Here comes Kanter
Jonathan Kanter, President Biden’s choice to be the Justice Department’s antitrust chief, will have his nomination hearing before the Senate Judiciary Committee today. It comes during a push by progressives to remake antitrust law, which coincides with record deal volumes.
If approved for the post, some say that Kanter could be the toughest antitrust enforcer since Joel Klein — who famously took on Microsoft. That would make Kanter an unlikely economic populist, since in private practice he once represented … Microsoft.
Kanter is a Big Law partner with a progressive bent. In his years of private practice, Kanter took on Big Tech on behalf of clients like Microsoft and News Corp. He has said that the work led him to see the dangers of corporate concentration. While tech companies may push for Kanter’s recusal given his past work, legal experts said that it shouldn’t be a problem unless he was put in a position to oversee a case against a company he defended, like Microsoft.
His nomination has bipartisan support. Senator Elizabeth Warren, whom Kanter advised on her run for the Democratic presidential nomination last year, has offered her endorsement. Two of nine former heads of the Justice Department who wrote in support of Kanter’s nomination worked in Republican administrations: Charles Rule from the Reagan administration and Makan Delrahim from the Trump administration. “I don’t agree with him,” Rule told The Times, “But he has the ideology they want, and he is in the top echelon of antitrust lawyers of his generation.”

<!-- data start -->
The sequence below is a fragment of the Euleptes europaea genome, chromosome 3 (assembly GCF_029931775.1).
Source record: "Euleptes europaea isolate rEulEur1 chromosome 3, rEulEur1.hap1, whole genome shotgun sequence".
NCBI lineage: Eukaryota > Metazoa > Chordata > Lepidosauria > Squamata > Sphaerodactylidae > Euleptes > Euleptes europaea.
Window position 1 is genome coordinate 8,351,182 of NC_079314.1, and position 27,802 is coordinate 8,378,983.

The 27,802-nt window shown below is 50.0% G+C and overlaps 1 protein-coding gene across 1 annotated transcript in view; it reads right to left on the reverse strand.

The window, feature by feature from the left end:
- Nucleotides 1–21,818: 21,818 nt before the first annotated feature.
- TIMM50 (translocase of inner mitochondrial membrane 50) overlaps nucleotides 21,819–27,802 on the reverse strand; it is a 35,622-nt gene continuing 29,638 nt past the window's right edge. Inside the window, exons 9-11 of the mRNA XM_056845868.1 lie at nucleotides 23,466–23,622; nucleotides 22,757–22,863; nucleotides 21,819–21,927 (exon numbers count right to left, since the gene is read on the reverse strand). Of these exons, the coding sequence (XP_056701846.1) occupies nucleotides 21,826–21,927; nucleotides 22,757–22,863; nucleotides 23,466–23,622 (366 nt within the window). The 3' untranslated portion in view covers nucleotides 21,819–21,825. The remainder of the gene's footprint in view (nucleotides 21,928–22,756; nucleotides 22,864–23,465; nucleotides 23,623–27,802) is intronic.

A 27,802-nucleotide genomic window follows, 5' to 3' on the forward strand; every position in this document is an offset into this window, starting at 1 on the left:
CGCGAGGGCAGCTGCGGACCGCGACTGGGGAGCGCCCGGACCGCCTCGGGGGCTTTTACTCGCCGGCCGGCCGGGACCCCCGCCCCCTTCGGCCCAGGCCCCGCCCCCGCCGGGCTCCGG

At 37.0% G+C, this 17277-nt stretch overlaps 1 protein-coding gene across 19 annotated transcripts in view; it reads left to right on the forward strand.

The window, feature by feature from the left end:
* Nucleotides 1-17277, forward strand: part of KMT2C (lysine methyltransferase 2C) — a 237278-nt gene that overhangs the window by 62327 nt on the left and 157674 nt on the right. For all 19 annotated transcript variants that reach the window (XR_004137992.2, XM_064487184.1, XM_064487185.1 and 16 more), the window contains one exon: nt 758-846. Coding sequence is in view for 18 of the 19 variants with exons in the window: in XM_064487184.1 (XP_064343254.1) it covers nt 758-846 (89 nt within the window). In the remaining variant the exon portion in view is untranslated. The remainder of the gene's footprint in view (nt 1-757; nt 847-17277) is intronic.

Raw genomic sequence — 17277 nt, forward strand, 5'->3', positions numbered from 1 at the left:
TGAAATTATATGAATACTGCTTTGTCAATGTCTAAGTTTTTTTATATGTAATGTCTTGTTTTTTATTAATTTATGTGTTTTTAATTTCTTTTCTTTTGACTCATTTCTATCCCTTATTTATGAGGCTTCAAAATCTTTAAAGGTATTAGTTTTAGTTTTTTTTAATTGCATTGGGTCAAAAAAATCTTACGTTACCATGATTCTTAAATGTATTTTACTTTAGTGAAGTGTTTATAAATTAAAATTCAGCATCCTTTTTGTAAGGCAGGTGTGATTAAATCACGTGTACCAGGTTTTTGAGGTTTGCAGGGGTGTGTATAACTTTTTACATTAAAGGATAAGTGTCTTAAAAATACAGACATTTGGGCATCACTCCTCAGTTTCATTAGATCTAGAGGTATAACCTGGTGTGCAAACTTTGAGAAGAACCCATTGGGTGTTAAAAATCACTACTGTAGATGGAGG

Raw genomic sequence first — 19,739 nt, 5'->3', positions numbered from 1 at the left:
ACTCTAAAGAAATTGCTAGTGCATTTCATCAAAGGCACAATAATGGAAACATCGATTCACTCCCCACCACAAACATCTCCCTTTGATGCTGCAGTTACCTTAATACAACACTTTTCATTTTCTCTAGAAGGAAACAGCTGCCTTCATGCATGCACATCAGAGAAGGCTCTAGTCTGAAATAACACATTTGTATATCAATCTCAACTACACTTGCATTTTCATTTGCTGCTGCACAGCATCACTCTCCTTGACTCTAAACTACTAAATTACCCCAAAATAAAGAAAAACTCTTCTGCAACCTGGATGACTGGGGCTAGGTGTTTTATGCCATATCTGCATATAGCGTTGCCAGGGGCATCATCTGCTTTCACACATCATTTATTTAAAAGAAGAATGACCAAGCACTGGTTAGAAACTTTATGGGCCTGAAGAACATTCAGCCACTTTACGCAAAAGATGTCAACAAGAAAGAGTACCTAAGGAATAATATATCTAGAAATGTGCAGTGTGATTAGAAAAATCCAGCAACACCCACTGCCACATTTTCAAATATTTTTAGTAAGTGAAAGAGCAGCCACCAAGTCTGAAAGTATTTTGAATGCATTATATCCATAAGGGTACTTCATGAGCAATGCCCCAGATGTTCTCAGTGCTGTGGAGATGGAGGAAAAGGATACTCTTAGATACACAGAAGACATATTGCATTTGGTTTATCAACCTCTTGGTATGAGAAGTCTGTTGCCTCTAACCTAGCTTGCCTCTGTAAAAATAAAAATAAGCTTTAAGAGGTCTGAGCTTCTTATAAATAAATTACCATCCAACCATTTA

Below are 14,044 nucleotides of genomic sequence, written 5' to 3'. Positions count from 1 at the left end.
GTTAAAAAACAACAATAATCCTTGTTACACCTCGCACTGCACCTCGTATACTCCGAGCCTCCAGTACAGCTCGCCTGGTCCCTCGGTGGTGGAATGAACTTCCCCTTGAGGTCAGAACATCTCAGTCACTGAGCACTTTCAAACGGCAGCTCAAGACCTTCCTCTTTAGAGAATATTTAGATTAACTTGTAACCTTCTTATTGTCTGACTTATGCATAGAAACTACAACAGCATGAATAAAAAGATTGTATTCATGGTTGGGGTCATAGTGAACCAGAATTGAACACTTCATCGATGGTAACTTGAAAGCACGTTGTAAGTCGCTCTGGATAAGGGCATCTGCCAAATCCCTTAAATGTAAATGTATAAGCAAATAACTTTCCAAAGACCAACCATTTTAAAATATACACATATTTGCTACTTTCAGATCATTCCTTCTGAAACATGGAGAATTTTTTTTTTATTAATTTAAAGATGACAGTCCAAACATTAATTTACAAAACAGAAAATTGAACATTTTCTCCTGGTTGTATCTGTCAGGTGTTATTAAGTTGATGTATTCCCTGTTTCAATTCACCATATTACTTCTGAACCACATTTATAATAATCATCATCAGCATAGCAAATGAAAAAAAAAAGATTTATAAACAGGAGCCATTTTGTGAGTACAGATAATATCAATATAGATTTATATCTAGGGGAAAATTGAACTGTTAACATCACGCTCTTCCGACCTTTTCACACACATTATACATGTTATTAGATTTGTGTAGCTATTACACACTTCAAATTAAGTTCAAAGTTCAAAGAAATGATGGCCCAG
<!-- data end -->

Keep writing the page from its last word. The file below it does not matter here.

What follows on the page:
There are some $1.9 trillion in pending deals, according to Bloomberg. Stricter scrutiny could scuttle some of those mergers, such as the aborted combination of Aon and Willis Towers Watson, which gave up on their $30 billion tie-up in July rather than endure a lengthy court battle with the Justice Department. Last month, the department filed an antitrust suit against American Airlines and JetBlue for a partnership it argued amounted to a “de facto merger.”
Business groups are concerned about the direction of antitrust enforcement. “The government already has the power it needs to review and challenge the comparatively few mergers and acquisitions that raise competitive concerns,” a coalition of industry groups wrote in a letter to the Senate subcommittee in advance of Kanter’s hearing.
THE SPEED READ
Private equity firms are offering the highest premiums for listed companies in over 20 years. (FT)
Carl Icahn wants to stop the $2 billion deal between Southwest Gas and Questar Pipeline. (WSJ)
Nvidia has offered concessions to the E.U. to get the green light for its $54 billion acquisition of Arm. (Reuters)
Lawmakers are seeking details on the revolving door between accounting firms and the Treasury Department. (NYT)
“I Designed Algorithms at Facebook. Here’s How to Regulate Them.” (Times Opinion)
A start-up is seeking approval from the S.E.C. to operate the first round-the-clock U.S. stock exchange. (WSJ)
“Why Wall Street Cheers China, Despite Growing Business Unease” (NYT)
Best of the rest
Andy Jassy, Amazon’s C.E.O., said that the company’s pandemic sick leave program had fallen short. (CNBC)
“Diversity at Elite Law Firms Is So Bad Clients Are Docking Fees” (Bloomberg Businessweek)
“Squid Game,” the Netflix hit show, taps into South Korea’s economic anxiety. (NYT)
“Ozy Shows That Serious Black Media Needs a New Business Model.” (Times Opinion)
Hank Paulson, James Gorman and others discuss the legacy of David Komansky, the former chief of Merrill Lynch, who died last week at age 82. (NYT)